Issue 104 is out now
Lucy Corkhill

By Lucy Corkhill

27th April 2014

Ever wondered what it would be like to live on just £1 a day? That’s the reality for 1.2 billion people around the world living in extreme poverty. Live Below the Line, running from 28th April to 2nd May, asks if you could manage it too. The campaign is an initiative of the Global Poverty Project, an education and campaigning organisation whose mission is to increase the numbers and effectiveness of people taking action against extreme poverty. The campaign invites you to try living on just £1 a day for 5 days from 28th April to 2nd May, and get sponsored to do it.

Lucy Corkhill

By Lucy Corkhill

27th April 2014

Lucy Corkhill

By Lucy Corkhill

27th April 2014

That £1 needs to cover ALL your food and drink. Not only will it present a personal challenge, your sponsorship money will go towards fighting poverty across the world. There’s also the added benefit of raising awareness of extreme poverty and how much it impacts daily life for so many. It’s much easier to take the challenge with some support so get your friends, colleagues, family and neighbours not just to sponsor you but to join in themselves. Every year, thousands of people take part in Live Below The Line in the UK, US and Canada, raising money for 35 partner charities – all committed to ending global poverty. You can choose which charity you’d like to support here.

Will I be able to do it?
Living on so little is never going to be easy; that’s why poverty is such a desperate condition. But there are things to be aware of if you want a fighting chance of completing the challenge. Foraged food is especially abundant at this time of year and if you are worried about your family getting ample nutrition, adding fresh foraged greens to your meal will ensure this isn’t an issue. Many parents are already astute shoppers, adept at seeking out bargains, but this challenge will require some really savvy food choices. Opt for nutrient dense jarred or dried pulses – these add texture and health benefits to a meal while remaining cheap if you go for the plainest brands. Check out the reduced shelves for bargains and aim to shop at the end of the day when food that is going out of date is sold off cheaply. Get the cheapest cuts from the butcher (if you eat meat, but you might find that stretching your £1 budget to include this non-necessity is a waste of resources – so go veggie!) and ask your grocer for any vegetables or fruit that they’re throwing out. A soup or stew simmered for a little while brings out the best in fading vegetables. Jack Monroe, an anti-poverty campaigner for Oxfam, author and chef, has a delicious range of recipes on her website A Girl Called Jack. Jack was living on the poverty line as a single mum trying to raise her son on nutritious food with very little money when she began blogging about her experiences. Now she’s a respected chef with a column in the Observer and a book to her name, plus her campaign work against poverty. If anyone can rustle a delicious and nutritious meal out of the cheapest ingredients, this girl can.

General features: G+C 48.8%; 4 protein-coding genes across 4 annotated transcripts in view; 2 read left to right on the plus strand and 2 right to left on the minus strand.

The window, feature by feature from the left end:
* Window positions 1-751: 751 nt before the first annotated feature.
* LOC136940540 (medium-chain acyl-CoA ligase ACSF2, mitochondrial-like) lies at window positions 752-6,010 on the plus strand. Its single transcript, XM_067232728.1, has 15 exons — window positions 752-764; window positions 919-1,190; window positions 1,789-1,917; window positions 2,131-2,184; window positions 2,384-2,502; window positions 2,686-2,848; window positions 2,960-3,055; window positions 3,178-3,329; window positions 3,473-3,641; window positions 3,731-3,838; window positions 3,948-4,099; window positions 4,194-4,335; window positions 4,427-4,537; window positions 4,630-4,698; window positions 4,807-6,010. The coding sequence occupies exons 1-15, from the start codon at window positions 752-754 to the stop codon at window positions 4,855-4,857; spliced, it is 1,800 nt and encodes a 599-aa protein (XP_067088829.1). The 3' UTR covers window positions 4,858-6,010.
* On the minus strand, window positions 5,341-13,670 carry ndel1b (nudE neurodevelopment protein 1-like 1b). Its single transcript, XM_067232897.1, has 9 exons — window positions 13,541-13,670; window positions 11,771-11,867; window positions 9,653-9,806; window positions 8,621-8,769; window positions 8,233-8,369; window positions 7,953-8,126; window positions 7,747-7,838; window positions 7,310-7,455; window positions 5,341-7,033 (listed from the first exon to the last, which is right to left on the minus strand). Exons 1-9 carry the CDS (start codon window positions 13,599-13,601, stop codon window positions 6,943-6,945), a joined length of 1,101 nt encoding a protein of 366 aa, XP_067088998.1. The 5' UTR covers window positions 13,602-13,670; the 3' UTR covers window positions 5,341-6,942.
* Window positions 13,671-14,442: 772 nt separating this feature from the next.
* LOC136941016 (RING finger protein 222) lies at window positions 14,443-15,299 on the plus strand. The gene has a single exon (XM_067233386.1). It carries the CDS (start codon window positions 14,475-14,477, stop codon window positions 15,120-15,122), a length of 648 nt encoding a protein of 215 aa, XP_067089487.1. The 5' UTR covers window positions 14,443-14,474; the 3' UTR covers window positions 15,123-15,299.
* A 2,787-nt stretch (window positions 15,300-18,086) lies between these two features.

Why do it?
Not only will you raise funds and awareness for people living in poverty across the world, you also get a chance to take stock of your own spending habits. Perhaps you find yourself popping out for a quick latte and a muffin for a caffeine and sugar hit in the afternoon – this challenge will make you realise when you fritter money on unhealthy food. You can only really eat healthily on £1 a day as you won’t want to waste that pound on a doughnut and eat nothing else. Getting the whole family in on it is a humbling reminder of how lucky we are in the western world, and can really help youngsters understand the concept of poverty. If you struggle to use up what’s in the fridge, this challenge calls on you to be more resourceful and discover recipes that combine what you have. I find Leith’s Vegetable Bible by Polly Tyrer fantastically useful when it comes to using up vegetables especially if I can’t for the life of me think what to do with them.

Find out more
If you’d like to take the Live Below The Line 2014 challenge, you can find out how to sign up on the website.

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